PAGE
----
What I mean by this, is: when a comedian is on stage, and he knows his set so well, he can really perform with confidence and start to enjoy it all. He can "riff" with the audience, knowing he can return to his material at any time. It is a bit like being a jazz musician, who knows when to start playing, and when he is going to end, but has a little fun with the middle section, returning to the song on occasions. So too, the experienced comedian can experiment within his set.

Yes, it is great, but it is also a comfort trap. Many comedians stick with their sets too long, simply because they enjoy the luxury of it all. They hang on to their killer 25 minutes because it took so long to put together. It is their reward to themselves for years of bravery, trying out new bits at comedy clubs around the country, in an effort to get good, to get paid; it is an unforgiving journey.

This made me think of a couple of years ago, when I was walking past the Soho Theatre in London, I saw a sign saying Lenny Henry was performing that night. Then I noticed the sign was not for the Soho Theatre, but was for a downstairs of a pub, with seating for 50 people. Obviously, Lenny was setting off on the new material adventure, in preparation for a new UK tour of large theatres, and was trying out his new stuff bit by bit.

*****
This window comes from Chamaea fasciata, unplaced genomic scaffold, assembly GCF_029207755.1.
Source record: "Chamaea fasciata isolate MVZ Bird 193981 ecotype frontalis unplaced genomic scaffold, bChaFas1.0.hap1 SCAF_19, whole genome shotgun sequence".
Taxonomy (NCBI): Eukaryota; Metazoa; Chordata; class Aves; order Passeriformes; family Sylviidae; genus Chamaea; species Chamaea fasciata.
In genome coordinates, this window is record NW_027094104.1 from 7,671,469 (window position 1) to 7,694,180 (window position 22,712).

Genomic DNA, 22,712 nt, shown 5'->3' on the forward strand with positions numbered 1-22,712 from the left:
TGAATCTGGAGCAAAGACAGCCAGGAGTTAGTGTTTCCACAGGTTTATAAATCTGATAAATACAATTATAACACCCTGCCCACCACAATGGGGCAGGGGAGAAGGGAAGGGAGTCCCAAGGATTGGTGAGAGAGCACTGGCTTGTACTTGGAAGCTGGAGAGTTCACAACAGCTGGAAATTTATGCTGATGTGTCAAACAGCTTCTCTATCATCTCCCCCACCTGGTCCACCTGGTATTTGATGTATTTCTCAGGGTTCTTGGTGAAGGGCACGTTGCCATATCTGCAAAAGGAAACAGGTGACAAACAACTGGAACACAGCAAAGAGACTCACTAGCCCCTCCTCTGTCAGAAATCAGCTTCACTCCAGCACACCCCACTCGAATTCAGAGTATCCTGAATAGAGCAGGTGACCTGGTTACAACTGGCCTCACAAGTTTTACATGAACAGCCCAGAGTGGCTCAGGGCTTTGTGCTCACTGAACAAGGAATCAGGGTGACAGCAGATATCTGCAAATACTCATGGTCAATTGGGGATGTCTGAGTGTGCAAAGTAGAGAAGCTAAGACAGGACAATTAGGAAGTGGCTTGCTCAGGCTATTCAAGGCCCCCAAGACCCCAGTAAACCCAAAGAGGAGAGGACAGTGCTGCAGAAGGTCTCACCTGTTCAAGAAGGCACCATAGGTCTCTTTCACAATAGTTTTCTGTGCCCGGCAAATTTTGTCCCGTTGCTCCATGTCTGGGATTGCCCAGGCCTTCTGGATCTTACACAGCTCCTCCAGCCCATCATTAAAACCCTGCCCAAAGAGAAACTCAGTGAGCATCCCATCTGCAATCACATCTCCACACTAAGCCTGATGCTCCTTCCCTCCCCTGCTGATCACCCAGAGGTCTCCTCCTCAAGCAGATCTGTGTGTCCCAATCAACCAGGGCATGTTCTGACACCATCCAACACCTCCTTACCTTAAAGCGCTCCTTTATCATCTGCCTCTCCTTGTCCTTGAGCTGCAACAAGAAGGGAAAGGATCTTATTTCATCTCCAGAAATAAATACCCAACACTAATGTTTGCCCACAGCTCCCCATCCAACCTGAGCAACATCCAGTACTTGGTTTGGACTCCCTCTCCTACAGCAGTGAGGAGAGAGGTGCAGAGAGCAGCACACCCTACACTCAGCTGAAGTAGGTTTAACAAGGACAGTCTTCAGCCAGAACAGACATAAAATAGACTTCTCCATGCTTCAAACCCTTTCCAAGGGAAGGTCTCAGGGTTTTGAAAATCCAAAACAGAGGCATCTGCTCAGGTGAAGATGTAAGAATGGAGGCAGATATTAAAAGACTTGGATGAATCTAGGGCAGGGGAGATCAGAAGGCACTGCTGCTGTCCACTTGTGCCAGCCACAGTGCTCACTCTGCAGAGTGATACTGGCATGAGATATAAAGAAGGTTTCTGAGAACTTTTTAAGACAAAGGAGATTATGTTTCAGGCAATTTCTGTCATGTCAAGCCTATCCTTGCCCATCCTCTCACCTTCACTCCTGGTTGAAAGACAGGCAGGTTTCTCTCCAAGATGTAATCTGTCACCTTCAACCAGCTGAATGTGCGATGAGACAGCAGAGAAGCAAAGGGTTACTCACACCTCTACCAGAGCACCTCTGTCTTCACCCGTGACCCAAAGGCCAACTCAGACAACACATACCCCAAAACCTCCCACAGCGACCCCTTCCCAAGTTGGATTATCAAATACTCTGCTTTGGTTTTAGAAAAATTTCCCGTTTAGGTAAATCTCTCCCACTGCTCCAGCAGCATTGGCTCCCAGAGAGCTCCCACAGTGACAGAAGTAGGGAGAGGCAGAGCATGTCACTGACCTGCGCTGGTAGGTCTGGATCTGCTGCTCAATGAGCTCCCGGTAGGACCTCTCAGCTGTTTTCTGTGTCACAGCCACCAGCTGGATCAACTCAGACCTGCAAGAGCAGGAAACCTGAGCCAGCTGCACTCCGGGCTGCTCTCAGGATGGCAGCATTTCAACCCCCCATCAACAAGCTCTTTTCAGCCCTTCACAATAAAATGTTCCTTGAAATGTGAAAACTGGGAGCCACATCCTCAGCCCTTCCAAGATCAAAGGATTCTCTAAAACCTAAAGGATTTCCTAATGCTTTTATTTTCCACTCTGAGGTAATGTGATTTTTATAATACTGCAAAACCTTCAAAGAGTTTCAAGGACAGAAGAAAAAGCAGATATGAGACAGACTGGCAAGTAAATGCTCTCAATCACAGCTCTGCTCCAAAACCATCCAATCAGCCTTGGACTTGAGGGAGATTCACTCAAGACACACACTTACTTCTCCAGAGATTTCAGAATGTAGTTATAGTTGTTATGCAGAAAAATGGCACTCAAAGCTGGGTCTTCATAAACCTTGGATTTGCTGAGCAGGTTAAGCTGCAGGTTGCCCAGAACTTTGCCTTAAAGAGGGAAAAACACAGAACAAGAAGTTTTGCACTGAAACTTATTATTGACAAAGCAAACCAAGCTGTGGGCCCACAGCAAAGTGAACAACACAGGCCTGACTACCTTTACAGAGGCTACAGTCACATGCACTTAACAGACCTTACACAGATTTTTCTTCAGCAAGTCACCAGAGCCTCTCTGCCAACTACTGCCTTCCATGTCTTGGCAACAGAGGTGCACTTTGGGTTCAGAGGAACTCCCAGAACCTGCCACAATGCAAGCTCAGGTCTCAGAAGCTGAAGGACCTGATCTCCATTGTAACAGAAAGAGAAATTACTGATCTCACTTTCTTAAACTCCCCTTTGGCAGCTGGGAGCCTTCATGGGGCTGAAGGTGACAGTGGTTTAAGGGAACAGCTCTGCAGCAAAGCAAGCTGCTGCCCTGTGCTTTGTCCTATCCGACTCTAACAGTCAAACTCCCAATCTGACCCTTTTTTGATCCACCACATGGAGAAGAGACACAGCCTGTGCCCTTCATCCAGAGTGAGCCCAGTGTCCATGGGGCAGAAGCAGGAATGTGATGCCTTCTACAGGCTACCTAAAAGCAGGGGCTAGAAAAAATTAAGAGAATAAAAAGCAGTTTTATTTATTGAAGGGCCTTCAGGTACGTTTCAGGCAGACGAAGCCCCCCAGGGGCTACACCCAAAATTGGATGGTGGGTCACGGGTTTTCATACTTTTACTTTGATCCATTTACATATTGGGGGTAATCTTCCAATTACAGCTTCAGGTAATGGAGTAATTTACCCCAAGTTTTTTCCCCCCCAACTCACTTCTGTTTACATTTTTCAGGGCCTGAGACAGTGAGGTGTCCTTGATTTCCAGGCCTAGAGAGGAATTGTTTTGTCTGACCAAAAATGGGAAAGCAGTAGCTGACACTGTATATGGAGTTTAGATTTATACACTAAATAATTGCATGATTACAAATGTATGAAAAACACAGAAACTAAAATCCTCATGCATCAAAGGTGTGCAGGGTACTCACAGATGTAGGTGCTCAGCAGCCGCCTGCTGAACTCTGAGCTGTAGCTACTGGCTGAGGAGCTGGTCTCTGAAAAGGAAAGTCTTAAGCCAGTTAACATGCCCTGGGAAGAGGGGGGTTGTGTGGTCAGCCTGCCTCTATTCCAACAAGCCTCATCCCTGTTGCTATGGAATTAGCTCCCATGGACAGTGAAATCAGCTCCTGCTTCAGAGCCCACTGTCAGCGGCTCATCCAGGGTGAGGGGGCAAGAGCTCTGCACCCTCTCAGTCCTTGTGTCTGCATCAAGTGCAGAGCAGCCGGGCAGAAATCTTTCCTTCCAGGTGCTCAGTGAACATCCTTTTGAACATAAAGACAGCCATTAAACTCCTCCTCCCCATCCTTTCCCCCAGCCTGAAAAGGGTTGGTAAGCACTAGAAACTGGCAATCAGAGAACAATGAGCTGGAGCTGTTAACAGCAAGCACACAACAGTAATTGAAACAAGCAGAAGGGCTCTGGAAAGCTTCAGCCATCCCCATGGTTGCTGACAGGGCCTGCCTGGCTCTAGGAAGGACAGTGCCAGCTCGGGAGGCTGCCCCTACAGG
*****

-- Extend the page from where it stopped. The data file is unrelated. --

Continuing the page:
It was then I realised, I should keep on writing new material, and more importantly, try that new material out on audiences. A small audience is a brutal environment for new material, but it has to be done. Their laughter, or lack of laughter, will help a performer to know what is funny, and this knowledge will help him edit and build towards a new set.

So with this in mind, I would like to thank my friends at Long Live Comedy, who week after week provide a platform for professionals to try out new material. The Tuesday nights are starting to get very large audiences (well for the size of the room obviously). So thanks again for your support in 2007 in helping me explore and find a new 25 minutes of comedy material.

I am not going to say too much about my new set for fear of my irrational jinx theory.

Contact

Email: don@donmoses.co.uk
Tel: 07878 686524
Mobile: 07878 686524

Highlights from the Gallery

Below are a few highlights from the Media Gallery. If you would like to view a promotional video of Don featuring clips from performances at the Comedy Store in London, as well as his BBC and ITV appearances, you can request a copy by getting in touch.

London based magician Don Moses takes his applause from the studio audience
Top Rated magician Don Moses takes his applause from the studio audience
London based magician Don Moses takes his applause from the  studio audience
Don performing on stage at the famous Comedy Store in London

Don performs as a wedding magician, corporate entertainer, and after dinner speaker at events throughout the country. London Magician, Manchester Magician, Liverpool Magician, Birmingham Magician, Newcastle Upon Tyne Magician, Magician Surrey, Edinburgh Magician, Oxford Magician, Bristol Magician, Magician Milton Keynes, Leicester Magician, Leeds Magician, Magician Kent, After Dinner Magician.